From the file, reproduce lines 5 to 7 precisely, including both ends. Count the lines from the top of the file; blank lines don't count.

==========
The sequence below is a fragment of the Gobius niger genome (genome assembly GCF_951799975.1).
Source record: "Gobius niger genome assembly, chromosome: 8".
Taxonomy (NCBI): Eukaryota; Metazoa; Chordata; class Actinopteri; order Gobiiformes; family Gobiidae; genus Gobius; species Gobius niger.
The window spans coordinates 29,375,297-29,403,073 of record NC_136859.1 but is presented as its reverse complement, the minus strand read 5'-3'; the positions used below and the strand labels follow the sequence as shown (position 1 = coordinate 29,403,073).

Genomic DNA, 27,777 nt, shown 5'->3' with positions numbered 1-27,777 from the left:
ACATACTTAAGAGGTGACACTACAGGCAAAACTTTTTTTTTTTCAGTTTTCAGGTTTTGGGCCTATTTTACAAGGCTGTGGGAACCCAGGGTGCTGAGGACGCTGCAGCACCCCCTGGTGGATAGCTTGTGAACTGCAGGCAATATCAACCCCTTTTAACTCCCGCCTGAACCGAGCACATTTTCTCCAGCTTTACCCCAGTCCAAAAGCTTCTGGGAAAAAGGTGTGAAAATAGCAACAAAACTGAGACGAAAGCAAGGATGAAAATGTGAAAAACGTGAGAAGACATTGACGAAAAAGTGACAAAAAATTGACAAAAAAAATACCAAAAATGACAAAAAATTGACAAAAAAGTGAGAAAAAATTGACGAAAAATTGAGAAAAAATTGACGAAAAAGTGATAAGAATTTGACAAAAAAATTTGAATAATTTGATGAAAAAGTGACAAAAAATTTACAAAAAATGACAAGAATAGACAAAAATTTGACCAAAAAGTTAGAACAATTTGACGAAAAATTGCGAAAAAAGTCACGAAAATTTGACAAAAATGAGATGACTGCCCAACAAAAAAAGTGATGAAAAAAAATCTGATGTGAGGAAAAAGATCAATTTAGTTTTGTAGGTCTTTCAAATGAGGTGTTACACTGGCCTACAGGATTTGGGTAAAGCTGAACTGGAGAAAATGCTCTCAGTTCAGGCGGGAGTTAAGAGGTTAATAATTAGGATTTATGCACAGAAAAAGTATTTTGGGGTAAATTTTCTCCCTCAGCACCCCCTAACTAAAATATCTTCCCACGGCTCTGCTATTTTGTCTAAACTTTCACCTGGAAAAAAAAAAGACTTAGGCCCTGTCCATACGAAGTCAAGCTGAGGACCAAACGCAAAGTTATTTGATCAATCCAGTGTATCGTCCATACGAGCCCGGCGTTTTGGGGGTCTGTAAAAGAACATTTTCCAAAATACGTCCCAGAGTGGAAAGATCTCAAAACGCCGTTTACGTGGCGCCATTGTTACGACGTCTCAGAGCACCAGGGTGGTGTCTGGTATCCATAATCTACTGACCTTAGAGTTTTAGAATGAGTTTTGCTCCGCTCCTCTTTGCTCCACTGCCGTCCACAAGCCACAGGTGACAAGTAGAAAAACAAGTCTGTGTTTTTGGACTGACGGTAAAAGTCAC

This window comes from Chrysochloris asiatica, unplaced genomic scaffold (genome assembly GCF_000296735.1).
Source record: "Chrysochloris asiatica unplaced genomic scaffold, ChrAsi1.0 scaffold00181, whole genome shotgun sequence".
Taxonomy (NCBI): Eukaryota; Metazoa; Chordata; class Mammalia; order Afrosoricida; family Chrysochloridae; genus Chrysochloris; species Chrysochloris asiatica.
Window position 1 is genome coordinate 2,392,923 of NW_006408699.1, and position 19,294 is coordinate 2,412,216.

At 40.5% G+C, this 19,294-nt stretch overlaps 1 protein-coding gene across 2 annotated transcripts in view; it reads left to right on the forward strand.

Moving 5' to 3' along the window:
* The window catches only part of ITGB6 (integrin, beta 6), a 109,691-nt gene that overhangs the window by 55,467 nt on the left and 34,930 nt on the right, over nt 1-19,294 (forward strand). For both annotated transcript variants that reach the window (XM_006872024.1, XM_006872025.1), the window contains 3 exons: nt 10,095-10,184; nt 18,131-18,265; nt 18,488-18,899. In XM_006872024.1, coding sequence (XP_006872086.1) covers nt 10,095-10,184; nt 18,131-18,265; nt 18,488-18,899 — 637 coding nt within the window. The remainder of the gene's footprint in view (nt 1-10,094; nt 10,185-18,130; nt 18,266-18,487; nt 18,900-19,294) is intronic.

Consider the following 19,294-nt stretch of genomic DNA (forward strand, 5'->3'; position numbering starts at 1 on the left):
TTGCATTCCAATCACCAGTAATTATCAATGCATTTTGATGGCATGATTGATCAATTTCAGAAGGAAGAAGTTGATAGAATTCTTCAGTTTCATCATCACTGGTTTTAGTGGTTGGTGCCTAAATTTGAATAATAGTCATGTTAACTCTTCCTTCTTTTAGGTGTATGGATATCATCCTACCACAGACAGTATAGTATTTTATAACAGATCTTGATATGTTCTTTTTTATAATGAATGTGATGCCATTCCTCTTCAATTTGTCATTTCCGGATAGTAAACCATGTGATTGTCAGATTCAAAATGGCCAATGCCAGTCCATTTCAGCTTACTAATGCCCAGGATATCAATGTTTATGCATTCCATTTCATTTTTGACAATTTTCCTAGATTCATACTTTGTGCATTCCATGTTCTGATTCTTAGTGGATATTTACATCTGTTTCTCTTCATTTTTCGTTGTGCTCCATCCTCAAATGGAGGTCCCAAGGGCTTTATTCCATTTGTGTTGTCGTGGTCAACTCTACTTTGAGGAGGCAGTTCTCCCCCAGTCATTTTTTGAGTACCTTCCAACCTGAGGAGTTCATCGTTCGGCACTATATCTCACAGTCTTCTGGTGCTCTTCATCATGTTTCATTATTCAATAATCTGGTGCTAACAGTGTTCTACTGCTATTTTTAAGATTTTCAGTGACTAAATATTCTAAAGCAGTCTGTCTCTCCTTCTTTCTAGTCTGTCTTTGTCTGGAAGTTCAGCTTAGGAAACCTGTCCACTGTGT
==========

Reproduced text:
Genomic DNA, 27,777 nt, shown 5'->3' with positions numbered 1-27,777 from the left:
ACATACTTAAGAGGTGACACTACAGGCAAAACTTTTTTTTTTTCAGTTTTCAGGTTTTGGGCCTATTTTACAAGGCTGTGGGAACCCAGGGTGCTGAGGACGCTGCAGCACCCCCTGGTGGATAGCTTGTGAACTGCAGGCAATATCAACCCCTTTTAACTCCCGCCTGAACCGAGCACATTTTCTCCAGCTTTACCCCAGTCCAAAAGCTTCTGGGAAAAAGGTGTGAAAATAGCAACAAAACTGAGACGAAAGCAAGGATGAAAATGTGAAAAACGTGAGAAGACATTGACGAAAAAGTGACAAAAAATTGACAAAAAAAATACCAAAAATGACAAAAAATTGACAAAAAAGTGAGAAAAAATTGACGAAAAATTGAGAAAAAATTGACGAAAAAGTGATAAGAATTTGACAAAAAAATTTGAATAATTTGATGAAAAAGTGACAAAAAATTTACAAAAAATGACAAGAATAGACAAAAATTTGACCAAAAAGTTAGAACAATTTGACGAAAAATTGCGAAAAAAGTCACGAAAATTTGACAAAAATGAGATGACTGCCCAACAAAAAAAGTGATGAAAAAAAATCTGATGTGAGGAAAAAGATCAATTTAGTTTTGTAGGTCTTTCAAATGAGGTGTTACACTGGCCTACAGGATTTGGGTAAAGCTGAACTGGAGAAAATGCTCTCAGTTCAGGCGGGAGTTAAGAGGTTAATAATTAGGATTTATGCACAGAAAAAGTATTTTGGGGTAAATTTTCTCCCTCAGCACCCCCTAACTAAAATATCTTCCCACGGCTCTGCTATTTTGTCTAAACTTTCACCTGGAAAAAAAAAAGACTTAGGCCCTGTCCATACGAAGTCAAGCTGAGGACCAAACGCAAAGTTATTTGATCAATCCAGTGTATCGTCCATACGAGCCCGGCGTTTTGGGGGTCTGTAAAAGAACATTTTCCAAAATACGTCCCAGAGTGGAAAGATCTCAAAACGCCGTTTACGTGGCGCCATTGTTACGACGTCTCAGAGCACCAGGGTGGTGTCTGGTATCCATAATCTACTGACCTTAGAGTTTTAGAATGAGTTTTGCTCCGCTCCTCTTTGCTCCACTGCCGTCCACAAGCCACAGGTGACAAGTAGAAAAACAAGTCTGTGTTTTTGGACTGACGGTAAAAGTCAC

This window comes from Chrysochloris asiatica, unplaced genomic scaffold (genome assembly GCF_000296735.1).